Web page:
Canadian Voice of Women for Peace

By Kay Macpherson and Sara Good | 1987-10-01 12:00:00

Voice of Women (VOW) was founded in 1960 whem women across Canada decided they must try to stop what appeared to be imminent nuclear war. The Summit Conference had collapsed; the Cold War was rapidly getting hotter, and we felt women around the world should band together to demand an end to war. Groups like VOW were formed in many countries.

By the end of its first year, VOW had 6000 members. It organized an International Women's Conference in September 1962-the first meeting in Canada to include women from the Soviet Union and other socialist countries. Conference delegates called on the U.N. to designate a World Peace Year. The idea was taken up by Prime Minister Nehru at the UN., and 1965 was proclaimed International Cooperation Year.

Next VOW devoted its energies to campaigning and raising funds for the Canadian Peace Research Institute. It also supported the international call for a Test Ban Treaty which resulted in the Partial Test Ban in 1963. VOW members were well aware of the dangers from radioactive fallout, having presented a brief to the Canadian Government on the subject and having participated in a research project in which they collected thousands of children's baby teeth to test for strontium 90.

IN 1964, VOW joined NATO Women's Peace Force at The Hague and later went to Paris, where women from all NATO countries protested the proposed multilateral nuclear force. VOW hosted delegations from the Soviet Union and Indochina and held a conference of Women for Peace during Canada's Centennial Year, attended by women from 30 countries.

The use of natural resources for war materials and the horrifying destruction of Vietnam, led VOW to investigate the dangers of oil and gas development in the North to native people and to the environment.

VOW worked to end the war in Vietnam and to provide humanitarian aid to the victims; this led to exchange visits with Vietnamese women and to the Ontario Voice of Women knitting project, which over ten years sent thousands of knitted garments and other aid to the children and other victims of the war. This project involved hundreds of women in the United States who had no other way to express their concern for their country's destruction of Vietnam. VOW members also took in young men who resisted the U.S. draft or who deserted.

VOW has always had a close bond with American "peace" women. Many lasting friendships have resulted from common concerns for peace. VOW members have also taken part in actions with the women of Greece, Cyprus, Indochina, Chile, Bolivia, Africa, Japan, Britain, and many others. The use of media and propaganda in most countries to stifle legitimate protest and exposure of injustice had taught us how difficult it is to speak against powerful interests. VOW members have learned much about the political realities and some have gone on to work in the fields of human rights, welfare organizations, citizen's groups, and politics.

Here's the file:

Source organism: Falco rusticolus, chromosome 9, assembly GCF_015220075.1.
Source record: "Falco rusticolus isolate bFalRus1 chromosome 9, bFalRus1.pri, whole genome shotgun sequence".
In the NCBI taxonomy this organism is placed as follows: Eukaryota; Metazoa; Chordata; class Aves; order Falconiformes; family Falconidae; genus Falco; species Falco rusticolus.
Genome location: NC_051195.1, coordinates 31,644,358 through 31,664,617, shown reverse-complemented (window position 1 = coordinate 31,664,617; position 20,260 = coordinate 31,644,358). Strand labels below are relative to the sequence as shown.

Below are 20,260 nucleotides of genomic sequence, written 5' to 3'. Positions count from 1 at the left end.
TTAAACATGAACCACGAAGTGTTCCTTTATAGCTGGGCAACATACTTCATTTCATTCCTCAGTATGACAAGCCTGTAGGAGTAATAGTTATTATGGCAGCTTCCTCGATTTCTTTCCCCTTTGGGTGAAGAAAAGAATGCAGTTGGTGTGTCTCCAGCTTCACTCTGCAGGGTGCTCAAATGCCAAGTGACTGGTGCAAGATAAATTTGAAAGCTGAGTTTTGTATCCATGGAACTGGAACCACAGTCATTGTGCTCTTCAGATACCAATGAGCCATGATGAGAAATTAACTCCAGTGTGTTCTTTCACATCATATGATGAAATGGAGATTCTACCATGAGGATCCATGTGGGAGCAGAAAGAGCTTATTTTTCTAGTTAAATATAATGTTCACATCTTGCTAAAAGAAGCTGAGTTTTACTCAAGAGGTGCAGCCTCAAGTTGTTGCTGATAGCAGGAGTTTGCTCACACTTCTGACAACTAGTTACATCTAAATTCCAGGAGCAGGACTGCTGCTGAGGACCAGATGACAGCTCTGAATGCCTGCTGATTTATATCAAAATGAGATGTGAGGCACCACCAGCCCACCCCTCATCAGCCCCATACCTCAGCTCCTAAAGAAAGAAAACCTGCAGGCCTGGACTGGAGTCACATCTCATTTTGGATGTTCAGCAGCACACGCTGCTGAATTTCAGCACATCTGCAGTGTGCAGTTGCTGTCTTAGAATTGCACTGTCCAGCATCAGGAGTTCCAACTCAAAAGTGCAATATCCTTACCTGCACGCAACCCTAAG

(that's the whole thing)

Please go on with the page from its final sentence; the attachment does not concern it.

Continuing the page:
In 1978 VOW participated in the U.N. Special Session on Disarmament held in New York. VOW also presented briefs to External Affairs supporting Trudeau's "Strategy of Suffocation" and on foreign aid, the new international economic order, refugees, human rights, arms control, NATO and the deployment of Cruise and Pershing missiles, nuclear free zones, nuclear safeguards, and against the NORAD agreement.

During 1979, International Year of the Child, Ontario VOW had an elementary school project, going to schools with a "Peace and Brotherhood" lesson based on the rights of the child.

A year later VOW combined with other women's organizations in International Women's Day activities in towns and cities across Canada. Protests were mounted against the proliferation of nuclear power stations, including a hunger strike by two members in New Brunswick. Across the country, British Columbia VOW supported the "Stop Trident" campaign.

During 1982, the year of the Second Special Session on Disarmament, a brief was submitted to the Standing Committee on External Affairs and National Defence with regard to Canada's position. A statement from the Voice of Women was sent to the United Nations and busloads of VOW members and friends went to New York for the June 12th rally.

Over 125,000 signatures were collected from across Canada on the Women's Petition for Peace, presented to women Senators and M.P.s and to the U.N. Secretary General. Halifax VOW coordinated this and our "Mother's Day for Peace" campaigns.

In 1987, two VOW members, Kay Macpherson and Madeleine Gilchrist, joined thirty women, members of parliament, defence experts, and peace leaders, from thirteen NATO countries to interview the permanent NATO representatives on questions of defence. VOW held its second United Nations visit, eighteen Canadian women were initiated into U.N. structure and functioning. Several VOW members prepared a brief on the Defence White Paper. As a contribution to the Hiroshima Day remembrance, an easy-to-read pamphlet dealing with the White Paper was prepared for distribution to the public.

VOW is now a co-plaintiff in the Nuclear Weapons Legal Action. We are broadening our outreach program by establishing home-school groups for discussions about war toys and other issues We have been working on a demonstration against the August 23 visit of the Oliver Hazard Perry to Toronto. Halifax VOW has produced a beautiful resource book with writing on peace and photographs of the Visual Art exhibit at Mount St. Vincent University.

Voice of Women, 736 Bathurst St., Toronto M55 2R4

Peace Magazine Oct-Nov 1987

Peace Magazine Oct-Nov 1987, page 26. Some rights reserved.

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